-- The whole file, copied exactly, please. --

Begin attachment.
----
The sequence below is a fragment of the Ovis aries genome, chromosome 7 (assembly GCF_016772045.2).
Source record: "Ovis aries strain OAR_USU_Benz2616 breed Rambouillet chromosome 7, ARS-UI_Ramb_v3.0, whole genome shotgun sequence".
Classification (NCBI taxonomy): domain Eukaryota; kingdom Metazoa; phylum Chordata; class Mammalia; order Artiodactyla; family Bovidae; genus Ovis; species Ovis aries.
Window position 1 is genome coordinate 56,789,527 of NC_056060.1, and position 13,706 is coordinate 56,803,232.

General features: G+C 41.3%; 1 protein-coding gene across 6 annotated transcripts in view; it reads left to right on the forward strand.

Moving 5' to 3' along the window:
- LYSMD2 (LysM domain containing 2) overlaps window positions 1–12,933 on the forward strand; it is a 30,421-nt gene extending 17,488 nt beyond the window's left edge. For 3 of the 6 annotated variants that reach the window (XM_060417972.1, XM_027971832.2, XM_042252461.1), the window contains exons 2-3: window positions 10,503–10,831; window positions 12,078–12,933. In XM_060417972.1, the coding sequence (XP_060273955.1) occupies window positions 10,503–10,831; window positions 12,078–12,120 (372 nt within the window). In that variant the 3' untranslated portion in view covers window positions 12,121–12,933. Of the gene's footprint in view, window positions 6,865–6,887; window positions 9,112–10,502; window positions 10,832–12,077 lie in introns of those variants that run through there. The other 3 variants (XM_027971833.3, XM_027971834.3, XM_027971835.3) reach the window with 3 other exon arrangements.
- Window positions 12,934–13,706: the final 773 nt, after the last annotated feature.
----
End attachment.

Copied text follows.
The sequence below is a fragment of the Ovis aries genome, chromosome 7 (assembly GCF_016772045.2).
Source record: "Ovis aries strain OAR_USU_Benz2616 breed Rambouillet chromosome 7, ARS-UI_Ramb_v3.0, whole genome shotgun sequence".
Classification (NCBI taxonomy): domain Eukaryota; kingdom Metazoa; phylum Chordata; class Mammalia; order Artiodactyla; family Bovidae; genus Ovis; species Ovis aries.
Window position 1 is genome coordinate 56,789,527 of NC_056060.1, and position 13,706 is coordinate 56,803,232.

General features: G+C 41.3%; 1 protein-coding gene across 6 annotated transcripts in view; it reads left to right on the forward strand.

Moving 5' to 3' along the window:
- LYSMD2 (LysM domain containing 2) overlaps window positions 1–12,933 on the forward strand; it is a 30,421-nt gene extending 17,488 nt beyond the window's left edge. For 3 of the 6 annotated variants that reach the window (XM_060417972.1, XM_027971832.2, XM_042252461.1), the window contains exons 2-3: window positions 10,503–10,831; window positions 12,078–12,933. In XM_060417972.1, the coding sequence (XP_060273955.1) occupies window positions 10,503–10,831; window positions 12,078–12,120 (372 nt within the window). In that variant the 3' untranslated portion in view covers window positions 12,121–12,933. Of the gene's footprint in view, window positions 6,865–6,887; window positions 9,112–10,502; window positions 10,832–12,077 lie in introns of those variants that run through there. The other 3 variants (XM_027971833.3, XM_027971834.3, XM_027971835.3) reach the window with 3 other exon arrangements.
- Window positions 12,934–13,706: the final 773 nt, after the last annotated feature.